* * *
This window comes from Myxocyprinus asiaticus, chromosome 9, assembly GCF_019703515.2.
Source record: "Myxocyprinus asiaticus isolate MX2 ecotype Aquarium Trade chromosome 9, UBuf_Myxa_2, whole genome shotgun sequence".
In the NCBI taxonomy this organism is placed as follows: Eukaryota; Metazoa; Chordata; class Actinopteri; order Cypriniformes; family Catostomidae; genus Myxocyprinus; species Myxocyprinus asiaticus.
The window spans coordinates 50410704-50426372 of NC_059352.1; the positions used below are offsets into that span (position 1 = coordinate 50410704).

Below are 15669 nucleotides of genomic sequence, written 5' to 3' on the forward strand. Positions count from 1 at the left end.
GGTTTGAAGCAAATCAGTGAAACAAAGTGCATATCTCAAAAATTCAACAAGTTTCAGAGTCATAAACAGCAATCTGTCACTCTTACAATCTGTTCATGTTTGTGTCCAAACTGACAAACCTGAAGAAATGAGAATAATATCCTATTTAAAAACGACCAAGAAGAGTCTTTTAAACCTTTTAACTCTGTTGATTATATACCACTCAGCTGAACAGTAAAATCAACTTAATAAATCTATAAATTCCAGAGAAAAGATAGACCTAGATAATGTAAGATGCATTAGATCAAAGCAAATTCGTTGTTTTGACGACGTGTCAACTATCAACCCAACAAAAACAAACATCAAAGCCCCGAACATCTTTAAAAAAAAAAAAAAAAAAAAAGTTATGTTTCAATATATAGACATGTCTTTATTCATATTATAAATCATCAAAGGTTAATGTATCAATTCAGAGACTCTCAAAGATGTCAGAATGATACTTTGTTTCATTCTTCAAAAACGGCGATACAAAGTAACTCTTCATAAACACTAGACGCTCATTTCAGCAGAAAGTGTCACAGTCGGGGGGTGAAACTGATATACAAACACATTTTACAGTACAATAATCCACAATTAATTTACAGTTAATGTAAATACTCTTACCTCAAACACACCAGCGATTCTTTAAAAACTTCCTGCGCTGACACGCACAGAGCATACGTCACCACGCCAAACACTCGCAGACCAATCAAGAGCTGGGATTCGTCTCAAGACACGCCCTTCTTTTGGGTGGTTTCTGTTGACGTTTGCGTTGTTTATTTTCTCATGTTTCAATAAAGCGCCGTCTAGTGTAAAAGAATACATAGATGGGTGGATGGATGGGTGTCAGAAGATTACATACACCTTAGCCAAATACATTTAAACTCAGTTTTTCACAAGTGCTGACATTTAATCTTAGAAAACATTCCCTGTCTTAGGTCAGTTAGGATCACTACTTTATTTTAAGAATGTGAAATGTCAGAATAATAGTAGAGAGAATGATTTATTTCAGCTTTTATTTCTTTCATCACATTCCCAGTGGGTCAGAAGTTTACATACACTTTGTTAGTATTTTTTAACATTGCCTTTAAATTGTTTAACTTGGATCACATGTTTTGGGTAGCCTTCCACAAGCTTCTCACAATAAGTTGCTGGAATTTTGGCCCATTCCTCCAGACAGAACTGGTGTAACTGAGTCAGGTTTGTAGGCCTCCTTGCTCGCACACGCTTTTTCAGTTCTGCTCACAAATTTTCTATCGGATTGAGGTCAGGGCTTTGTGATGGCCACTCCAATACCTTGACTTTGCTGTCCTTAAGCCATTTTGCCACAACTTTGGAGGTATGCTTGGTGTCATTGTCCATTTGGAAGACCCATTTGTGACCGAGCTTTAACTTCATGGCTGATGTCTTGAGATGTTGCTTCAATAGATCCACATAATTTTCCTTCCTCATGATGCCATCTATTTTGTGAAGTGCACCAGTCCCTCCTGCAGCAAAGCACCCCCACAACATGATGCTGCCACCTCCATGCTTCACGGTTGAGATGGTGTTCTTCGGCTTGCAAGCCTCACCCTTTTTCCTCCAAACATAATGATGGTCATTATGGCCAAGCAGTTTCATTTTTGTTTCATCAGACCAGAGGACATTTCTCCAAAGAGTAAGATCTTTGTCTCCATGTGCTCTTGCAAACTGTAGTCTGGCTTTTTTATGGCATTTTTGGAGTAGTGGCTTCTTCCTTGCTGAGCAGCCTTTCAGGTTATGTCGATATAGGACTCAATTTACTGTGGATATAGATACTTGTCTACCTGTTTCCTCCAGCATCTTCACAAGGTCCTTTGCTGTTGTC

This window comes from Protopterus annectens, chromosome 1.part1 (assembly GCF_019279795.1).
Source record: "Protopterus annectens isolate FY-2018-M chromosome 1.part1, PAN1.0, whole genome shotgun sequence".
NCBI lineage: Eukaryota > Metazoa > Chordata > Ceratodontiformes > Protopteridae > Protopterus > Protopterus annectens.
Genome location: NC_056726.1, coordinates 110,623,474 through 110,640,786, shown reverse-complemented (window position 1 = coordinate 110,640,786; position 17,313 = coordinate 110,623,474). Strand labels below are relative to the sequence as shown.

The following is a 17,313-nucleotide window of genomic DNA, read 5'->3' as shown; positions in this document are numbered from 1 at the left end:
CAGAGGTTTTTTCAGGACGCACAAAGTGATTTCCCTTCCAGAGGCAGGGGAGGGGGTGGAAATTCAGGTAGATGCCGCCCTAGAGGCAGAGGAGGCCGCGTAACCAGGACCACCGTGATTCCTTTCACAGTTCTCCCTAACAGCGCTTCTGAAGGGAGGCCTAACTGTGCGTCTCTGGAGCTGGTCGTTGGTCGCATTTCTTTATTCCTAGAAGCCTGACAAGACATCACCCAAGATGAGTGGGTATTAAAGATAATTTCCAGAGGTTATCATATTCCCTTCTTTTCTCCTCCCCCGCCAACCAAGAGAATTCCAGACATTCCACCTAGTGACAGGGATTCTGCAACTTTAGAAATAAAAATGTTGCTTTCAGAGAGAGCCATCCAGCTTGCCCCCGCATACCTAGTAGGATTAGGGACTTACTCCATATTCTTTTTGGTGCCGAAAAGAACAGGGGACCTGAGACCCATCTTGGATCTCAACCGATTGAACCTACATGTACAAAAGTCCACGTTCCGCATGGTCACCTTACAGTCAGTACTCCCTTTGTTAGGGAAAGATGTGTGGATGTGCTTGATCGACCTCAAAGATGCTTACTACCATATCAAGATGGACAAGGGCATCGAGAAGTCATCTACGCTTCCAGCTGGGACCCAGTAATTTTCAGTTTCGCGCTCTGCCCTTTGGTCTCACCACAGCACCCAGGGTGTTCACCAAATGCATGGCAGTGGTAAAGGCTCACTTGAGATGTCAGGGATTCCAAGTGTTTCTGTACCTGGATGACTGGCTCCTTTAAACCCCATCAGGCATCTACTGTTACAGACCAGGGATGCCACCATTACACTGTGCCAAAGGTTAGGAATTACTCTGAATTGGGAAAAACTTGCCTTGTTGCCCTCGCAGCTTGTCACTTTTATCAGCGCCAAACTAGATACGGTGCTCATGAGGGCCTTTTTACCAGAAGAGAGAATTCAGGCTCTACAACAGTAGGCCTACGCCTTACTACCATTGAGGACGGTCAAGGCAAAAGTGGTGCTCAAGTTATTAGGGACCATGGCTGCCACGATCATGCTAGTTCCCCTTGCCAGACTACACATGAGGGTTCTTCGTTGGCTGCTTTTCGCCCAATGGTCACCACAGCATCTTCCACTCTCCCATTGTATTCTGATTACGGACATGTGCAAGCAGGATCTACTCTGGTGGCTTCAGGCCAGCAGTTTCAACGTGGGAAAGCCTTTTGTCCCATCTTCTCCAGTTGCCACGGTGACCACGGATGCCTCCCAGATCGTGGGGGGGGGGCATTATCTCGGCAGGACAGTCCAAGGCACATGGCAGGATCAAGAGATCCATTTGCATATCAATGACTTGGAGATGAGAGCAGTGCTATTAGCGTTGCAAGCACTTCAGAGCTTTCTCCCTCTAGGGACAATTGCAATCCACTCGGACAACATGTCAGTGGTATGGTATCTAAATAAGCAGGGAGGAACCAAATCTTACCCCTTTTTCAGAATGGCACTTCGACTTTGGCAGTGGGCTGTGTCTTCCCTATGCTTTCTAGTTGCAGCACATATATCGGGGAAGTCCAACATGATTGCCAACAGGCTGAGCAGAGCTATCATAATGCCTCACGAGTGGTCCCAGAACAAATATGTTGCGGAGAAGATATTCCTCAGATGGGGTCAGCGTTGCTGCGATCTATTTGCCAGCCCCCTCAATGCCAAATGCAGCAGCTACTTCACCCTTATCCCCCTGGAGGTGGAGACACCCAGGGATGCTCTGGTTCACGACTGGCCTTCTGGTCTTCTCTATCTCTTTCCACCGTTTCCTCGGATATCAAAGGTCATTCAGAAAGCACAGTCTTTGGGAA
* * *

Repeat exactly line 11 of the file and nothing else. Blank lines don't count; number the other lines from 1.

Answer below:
The following is a 17,313-nucleotide window of genomic DNA, read 5'->3' as shown; positions in this document are numbered from 1 at the left end: